Mathies, Charles Frederick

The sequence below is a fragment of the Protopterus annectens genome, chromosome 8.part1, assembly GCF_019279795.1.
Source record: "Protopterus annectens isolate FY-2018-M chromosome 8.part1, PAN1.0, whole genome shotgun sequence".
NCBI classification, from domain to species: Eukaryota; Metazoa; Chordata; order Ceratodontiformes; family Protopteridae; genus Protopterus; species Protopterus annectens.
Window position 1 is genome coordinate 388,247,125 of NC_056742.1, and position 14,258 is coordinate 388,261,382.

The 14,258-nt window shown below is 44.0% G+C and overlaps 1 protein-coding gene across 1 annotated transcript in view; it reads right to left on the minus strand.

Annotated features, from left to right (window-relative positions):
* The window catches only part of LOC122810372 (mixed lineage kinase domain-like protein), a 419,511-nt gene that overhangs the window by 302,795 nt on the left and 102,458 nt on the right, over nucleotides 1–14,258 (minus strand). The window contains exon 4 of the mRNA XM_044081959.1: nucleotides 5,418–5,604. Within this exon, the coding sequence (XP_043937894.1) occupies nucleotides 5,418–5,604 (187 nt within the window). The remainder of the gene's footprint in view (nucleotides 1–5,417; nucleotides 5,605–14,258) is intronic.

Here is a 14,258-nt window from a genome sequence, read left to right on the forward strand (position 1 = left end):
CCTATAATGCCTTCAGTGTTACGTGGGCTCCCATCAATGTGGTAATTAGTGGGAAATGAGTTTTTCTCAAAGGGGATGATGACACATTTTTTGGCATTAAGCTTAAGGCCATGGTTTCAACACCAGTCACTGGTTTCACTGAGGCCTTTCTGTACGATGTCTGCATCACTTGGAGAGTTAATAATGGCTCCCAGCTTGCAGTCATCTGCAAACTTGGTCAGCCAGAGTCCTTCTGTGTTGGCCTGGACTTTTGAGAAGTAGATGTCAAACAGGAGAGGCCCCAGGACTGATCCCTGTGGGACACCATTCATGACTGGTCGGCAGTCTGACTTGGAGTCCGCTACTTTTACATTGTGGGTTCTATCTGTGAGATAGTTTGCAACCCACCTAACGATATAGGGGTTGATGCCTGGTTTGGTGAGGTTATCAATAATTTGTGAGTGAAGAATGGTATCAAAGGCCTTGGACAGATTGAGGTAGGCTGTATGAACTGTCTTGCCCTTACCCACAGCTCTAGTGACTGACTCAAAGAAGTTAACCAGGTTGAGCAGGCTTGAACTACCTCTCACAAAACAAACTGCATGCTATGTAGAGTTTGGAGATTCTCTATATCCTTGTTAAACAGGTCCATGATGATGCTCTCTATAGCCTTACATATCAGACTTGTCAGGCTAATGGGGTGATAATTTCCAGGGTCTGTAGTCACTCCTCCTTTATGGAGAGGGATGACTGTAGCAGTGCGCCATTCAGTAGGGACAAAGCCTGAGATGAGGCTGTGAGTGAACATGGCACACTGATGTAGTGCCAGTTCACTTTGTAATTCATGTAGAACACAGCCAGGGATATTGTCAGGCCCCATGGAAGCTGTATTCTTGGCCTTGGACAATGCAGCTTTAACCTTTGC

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This study examined the relationship among university characteristics and the amount of federal research funding expended. 375 universities were examined over a 35-year period ranging from 1972-2007. Using a principal component analysis, 21 variables relating to university characteristics and research, identified from the literature, were tested for inclusion in a principal component regression. Results found 11 variables were retained in the principal component analysis. The subsequent principal component regression found that the greater the number of faculty members (all ranks), average faculty salary (all ranks), number of graduate students, expenditures for research equipment, score on ARL index, and the presence of a medical school or a hospital increased the amount of federal research funding expended. All retained variables grew in their relative importance between 1992 and 2007 in the principal component regression. Two grouping methods were used to identify discrete groupings (clusters) of universities based on their relative amounts of federal R&D expenditures. Both methods found a consistent and stable hierarchy of universities that existed between 1972 and 2007 based on their amounts of federal research expenditures.